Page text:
The SCAM, when Kauai was young. A sweet helpful minister, barking dogs, hippies, and a great lawyer. Getting along. Those were the days.
Holt Camp, when we drove up the drive, was a disaster area. It looked as though it had been turned inside out and upside down. The girls in the back of the van groaned.
“The horses,” I cried. “My god, David, the horses.” I didn’t wait for the bus to stop but jumped out, kimono flying, and raced barefoot through the trees.
The barn hadn’t been touched. It looked exactly as it had when we left it last night. As far as I could see I had a barn full of bored, hungry horses. Nothing more.
I ran down the covered passageway opening stall doors. It was so late, nearly two-o’clock, I thought it wiser to let them wait until dinner to eat. They could graze. None of them would fall down faint from starvation. Their water buckets were full, so they’d not run out of that, which was a relief. I felt better already. Some of the girls who’d followed me were fussing over the horses, patting them, talking to them, the horses seemed willing to forgive, but we could hear cries of dismay and anger from the camp.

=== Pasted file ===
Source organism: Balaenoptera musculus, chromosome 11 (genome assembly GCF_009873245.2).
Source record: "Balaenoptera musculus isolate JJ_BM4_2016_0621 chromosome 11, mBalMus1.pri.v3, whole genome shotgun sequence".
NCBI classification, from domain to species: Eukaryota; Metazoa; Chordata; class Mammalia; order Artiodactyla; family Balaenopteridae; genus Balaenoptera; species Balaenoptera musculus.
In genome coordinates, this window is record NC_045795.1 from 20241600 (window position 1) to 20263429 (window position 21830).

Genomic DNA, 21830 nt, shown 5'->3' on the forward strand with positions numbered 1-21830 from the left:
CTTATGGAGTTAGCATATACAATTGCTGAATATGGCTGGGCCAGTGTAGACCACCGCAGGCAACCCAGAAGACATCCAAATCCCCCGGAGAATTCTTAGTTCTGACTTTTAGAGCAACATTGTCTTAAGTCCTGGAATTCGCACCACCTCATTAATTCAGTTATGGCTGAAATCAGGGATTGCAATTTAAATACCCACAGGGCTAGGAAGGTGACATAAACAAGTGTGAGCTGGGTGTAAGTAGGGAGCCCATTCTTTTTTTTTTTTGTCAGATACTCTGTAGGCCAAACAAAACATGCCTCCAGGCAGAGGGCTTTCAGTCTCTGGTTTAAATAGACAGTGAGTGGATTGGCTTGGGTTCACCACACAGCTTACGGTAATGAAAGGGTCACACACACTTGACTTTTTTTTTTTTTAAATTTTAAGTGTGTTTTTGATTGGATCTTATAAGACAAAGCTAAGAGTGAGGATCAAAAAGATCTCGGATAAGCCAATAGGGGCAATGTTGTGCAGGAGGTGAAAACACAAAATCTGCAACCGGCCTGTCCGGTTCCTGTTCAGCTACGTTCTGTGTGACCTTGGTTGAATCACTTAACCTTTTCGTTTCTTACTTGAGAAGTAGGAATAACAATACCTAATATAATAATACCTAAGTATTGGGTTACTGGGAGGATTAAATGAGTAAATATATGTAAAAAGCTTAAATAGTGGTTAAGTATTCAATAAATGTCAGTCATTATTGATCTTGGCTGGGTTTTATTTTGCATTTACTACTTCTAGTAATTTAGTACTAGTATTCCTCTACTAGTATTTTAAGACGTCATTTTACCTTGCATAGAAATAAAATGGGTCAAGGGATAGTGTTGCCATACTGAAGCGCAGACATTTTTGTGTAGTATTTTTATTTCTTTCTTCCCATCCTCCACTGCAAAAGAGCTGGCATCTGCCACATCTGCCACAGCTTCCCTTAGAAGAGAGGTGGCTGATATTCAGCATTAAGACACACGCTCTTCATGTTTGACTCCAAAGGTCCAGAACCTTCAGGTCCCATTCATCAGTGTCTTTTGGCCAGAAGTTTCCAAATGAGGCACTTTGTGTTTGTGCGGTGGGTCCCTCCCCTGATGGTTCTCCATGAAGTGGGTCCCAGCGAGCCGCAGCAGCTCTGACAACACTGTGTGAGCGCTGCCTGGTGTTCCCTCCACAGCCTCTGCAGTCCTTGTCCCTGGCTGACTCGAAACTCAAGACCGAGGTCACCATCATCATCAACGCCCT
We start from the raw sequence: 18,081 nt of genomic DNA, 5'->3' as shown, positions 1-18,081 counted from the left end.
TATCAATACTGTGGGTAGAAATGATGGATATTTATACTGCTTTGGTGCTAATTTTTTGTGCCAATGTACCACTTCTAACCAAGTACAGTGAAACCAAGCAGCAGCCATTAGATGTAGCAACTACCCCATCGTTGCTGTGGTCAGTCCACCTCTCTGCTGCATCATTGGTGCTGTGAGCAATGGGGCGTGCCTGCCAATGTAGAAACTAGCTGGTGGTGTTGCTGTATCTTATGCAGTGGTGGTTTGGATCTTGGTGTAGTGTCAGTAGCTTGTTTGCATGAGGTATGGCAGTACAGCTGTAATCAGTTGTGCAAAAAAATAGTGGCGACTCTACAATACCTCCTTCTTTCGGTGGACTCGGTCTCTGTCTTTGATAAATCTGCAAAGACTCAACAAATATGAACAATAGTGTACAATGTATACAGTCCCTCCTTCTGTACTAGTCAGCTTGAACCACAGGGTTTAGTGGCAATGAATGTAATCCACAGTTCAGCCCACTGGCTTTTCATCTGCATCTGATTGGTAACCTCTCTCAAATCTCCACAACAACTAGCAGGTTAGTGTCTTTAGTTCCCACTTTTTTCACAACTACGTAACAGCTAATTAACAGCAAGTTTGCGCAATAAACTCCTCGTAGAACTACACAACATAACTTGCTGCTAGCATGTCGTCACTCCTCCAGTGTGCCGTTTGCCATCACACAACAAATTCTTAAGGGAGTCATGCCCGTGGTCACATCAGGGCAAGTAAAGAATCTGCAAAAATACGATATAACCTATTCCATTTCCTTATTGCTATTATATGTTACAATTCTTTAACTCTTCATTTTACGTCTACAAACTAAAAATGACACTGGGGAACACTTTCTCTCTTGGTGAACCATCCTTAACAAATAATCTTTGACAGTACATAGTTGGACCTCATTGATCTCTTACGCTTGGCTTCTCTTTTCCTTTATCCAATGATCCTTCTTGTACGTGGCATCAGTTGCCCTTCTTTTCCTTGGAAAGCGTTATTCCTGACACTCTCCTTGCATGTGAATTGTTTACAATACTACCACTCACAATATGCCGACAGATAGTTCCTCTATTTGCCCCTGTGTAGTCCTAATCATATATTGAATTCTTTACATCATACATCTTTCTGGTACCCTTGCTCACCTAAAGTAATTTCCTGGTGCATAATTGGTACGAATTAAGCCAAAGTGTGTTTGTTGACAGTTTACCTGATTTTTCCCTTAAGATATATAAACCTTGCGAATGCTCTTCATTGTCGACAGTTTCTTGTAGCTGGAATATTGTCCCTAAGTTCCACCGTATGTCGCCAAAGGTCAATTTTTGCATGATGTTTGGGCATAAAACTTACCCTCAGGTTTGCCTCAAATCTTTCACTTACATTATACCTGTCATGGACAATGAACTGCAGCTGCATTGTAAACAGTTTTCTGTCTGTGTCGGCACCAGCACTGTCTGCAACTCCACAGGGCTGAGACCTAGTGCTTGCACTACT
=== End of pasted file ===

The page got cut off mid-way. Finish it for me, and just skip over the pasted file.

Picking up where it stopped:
David, Ty, and the minister had driven to the house, followed by a pack of bounding, barking dogs. The cats were not in sight, but when I opened the stall doors, chickens and ducks appeared out of nowhere to peck around the rich nut-smelling bedding.
“Where shall we begin, Mrs. Holt,” one of the girls, the littlest schoolteacher, asked.
“We’ll being by taking a swim,” I said. “I feel grungy as hell. Bet you do, too. Call the others.”
Before we could gather the others, David, Ty, and the minister came running from the house.
“Don’t touch anything.” David said. “Get a camera someone. Who has a camera? We have to get pictures of this.”
“Why? What is it David? The horses are fine.”
“It’s incredible that’s what it is,” the minister said. “If I hadn’t seen it with my own eyes, I would never have believe the police could be so destructive.”
“One of our members is a professional photographer. I’ll call him. He’ll be glad to help. He can also act as a witness. He’s a respected man in the community. He won’t believe this either. Meanwhile if you folks need anything, food, clothing, showers, baths, help yourselves to our facilities.” The minister ran back to his van and drove away.
“I don’t know what the hell to make of this,” David said.
“Run down and tell those kids not to touch anything,” I said to the schoolteachers. “Please.” My knees were weak. Why had they spared the barn? The horses, locked in their stalls, had been sitting ducks. I sank into a canvas chair.
David stood with his feet planted apart, his arms folded, looking past the barn out to sea. “i haven’t the guts to check the boat.”
“There was malicious destruction done here,” Ty said. “We’ll get pictures. Then we’ll talk. I’m glad to see this with my own eyes.”
When the phone rang I reached for it with a despairing hand. “Hello,” I said.